Friday, 6 August 2010

John Gower on War

Here is the beautifully decorated tomb of John Gower (c.1330-1408), which I came across by chance when I visited Southwark Cathedral this week.

Gower's head is resting, not very comfortably, on his three most important works: Vox Clamantis, Speculum Meditantis, and Confessio Amantis. As the first of these is in Latin, and the second (thought lost for many centuries) in French, Gower's reputation as one of the great Medieval English poets relies on the third: Confessio Amantis. Gower writes in the prologue to the poem that 'fewe men endite / In oure englysshe'. The fact that he chose to do so ensures that, along with his friend Geoffrey Chaucer, he has often been celebrated as a founding father of English poetry.

At 33,000 lines, the Confessio Amantis fully deserves the title of unread masterpiece. It does, however, contain an early account in English of the ethics of war, in the form of a discussion between 'fader' and 'sone' (Bk III, 2200ff). To the question, is it ever allowed to kill another human being, the 'fader' replies with a spirited defence of capital punishment, before moving on to the more problematic subject of war. A man may act in self-defence, he argues, to protect his 'contre', his 'hous' and his 'lond'. But the 'sone' continues to prompt: what about those people who seek 'dedly werres' for worldly ends? This amounts to the 'foule horrible vice / Of homicide', the 'fader' claims, and is explicitly outlawed by Moses. What is more, the birth of Christ coincided with the blessings of angels who brought peace 'to the men of wellwillinge'.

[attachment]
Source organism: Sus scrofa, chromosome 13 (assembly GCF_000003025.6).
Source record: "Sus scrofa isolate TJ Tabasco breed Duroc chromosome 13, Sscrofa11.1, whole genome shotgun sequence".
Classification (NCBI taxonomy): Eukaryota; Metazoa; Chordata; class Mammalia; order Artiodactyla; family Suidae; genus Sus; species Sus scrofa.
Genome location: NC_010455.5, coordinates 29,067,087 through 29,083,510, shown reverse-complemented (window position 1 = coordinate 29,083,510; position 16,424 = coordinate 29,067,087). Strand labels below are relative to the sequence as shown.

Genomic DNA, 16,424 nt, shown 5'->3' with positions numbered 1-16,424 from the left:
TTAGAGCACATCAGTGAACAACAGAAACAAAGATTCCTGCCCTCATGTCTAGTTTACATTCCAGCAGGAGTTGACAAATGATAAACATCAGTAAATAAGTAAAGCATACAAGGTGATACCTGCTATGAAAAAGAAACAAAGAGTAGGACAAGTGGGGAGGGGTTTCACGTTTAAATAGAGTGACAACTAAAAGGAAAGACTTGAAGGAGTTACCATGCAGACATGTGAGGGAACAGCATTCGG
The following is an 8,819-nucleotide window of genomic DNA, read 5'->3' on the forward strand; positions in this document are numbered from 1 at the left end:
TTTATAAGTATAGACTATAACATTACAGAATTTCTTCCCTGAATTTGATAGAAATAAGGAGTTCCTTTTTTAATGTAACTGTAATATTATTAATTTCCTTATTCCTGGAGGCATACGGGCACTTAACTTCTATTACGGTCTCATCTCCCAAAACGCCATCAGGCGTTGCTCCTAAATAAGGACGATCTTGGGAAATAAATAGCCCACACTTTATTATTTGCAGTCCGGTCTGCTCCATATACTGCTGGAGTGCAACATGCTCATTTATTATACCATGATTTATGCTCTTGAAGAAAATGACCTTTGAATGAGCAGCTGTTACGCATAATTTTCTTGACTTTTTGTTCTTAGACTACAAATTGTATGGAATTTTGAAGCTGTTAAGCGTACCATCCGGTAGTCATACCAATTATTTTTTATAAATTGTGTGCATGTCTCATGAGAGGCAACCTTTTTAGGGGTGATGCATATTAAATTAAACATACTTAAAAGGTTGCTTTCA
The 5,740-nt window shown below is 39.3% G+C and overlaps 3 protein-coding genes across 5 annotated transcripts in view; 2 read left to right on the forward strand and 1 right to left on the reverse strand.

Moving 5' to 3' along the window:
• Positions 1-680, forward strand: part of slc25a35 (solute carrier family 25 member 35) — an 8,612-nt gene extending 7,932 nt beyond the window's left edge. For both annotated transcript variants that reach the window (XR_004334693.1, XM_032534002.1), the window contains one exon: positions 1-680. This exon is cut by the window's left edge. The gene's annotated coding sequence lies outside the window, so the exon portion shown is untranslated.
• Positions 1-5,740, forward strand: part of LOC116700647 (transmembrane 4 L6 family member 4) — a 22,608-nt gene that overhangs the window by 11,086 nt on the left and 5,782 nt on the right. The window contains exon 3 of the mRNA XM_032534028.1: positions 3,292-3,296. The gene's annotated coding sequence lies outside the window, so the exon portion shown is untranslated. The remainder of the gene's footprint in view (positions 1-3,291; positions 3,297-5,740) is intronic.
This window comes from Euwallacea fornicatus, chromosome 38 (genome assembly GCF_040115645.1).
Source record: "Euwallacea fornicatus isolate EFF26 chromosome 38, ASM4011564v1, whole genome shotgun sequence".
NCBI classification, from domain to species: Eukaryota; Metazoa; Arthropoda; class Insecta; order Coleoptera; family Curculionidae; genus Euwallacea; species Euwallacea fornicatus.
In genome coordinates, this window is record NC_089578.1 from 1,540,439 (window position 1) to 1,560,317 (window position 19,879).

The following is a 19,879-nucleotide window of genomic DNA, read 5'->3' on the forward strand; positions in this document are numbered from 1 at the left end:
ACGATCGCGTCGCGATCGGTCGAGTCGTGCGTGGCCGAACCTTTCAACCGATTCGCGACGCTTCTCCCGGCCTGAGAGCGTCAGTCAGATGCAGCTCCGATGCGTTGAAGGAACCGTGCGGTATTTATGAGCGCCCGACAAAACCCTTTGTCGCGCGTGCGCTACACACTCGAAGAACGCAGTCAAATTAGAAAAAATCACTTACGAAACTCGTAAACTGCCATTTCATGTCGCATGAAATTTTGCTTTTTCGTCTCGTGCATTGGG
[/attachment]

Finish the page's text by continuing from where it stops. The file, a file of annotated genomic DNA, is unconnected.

Warming to his theme, the 'fader' lists some of the evils of war, and goes on to explain that those who pursue war for earthly or for spiritual ends will not have their hoped-for 'mede' (reward). They are driven by sin. Quite what King Richard II, who was supposed to have commissioned the poem, or King Henry IV, to whom later editions were dedicated, made of this severe warning is, unfortunately, lost to time.

Bot dedly werre hath his covine
Of pestilence and of famine,
Of poverte and of alle wo,
Wherof this world we blamen so,
Which now the werre hath under fote,
Til god himself therof do bote.
For alle thing which god hath wroght
In Erthe, werre it bringth to nocht:
The cherche is brent, the priest is slain,
The wif, the maide is ek forlain,
The lawe is lore and god unserved:
I not what mede he hath deserved
That suche werres ledeth inne.
If that he do it forto winne,
Ferst to acompte his grete cost
Forth with the folk that he hath lost,
As to the wordes rekeninge
Ther schal he finde no winnynge;
And if he do it to pourchace
The hevene mede, of such a grace
I can noght speke, and natheles
Crist has comanded love and pes,
And who that worcheth the revers,
I trowe his mede is ful divers.
      (Bk III, 2267-2290)

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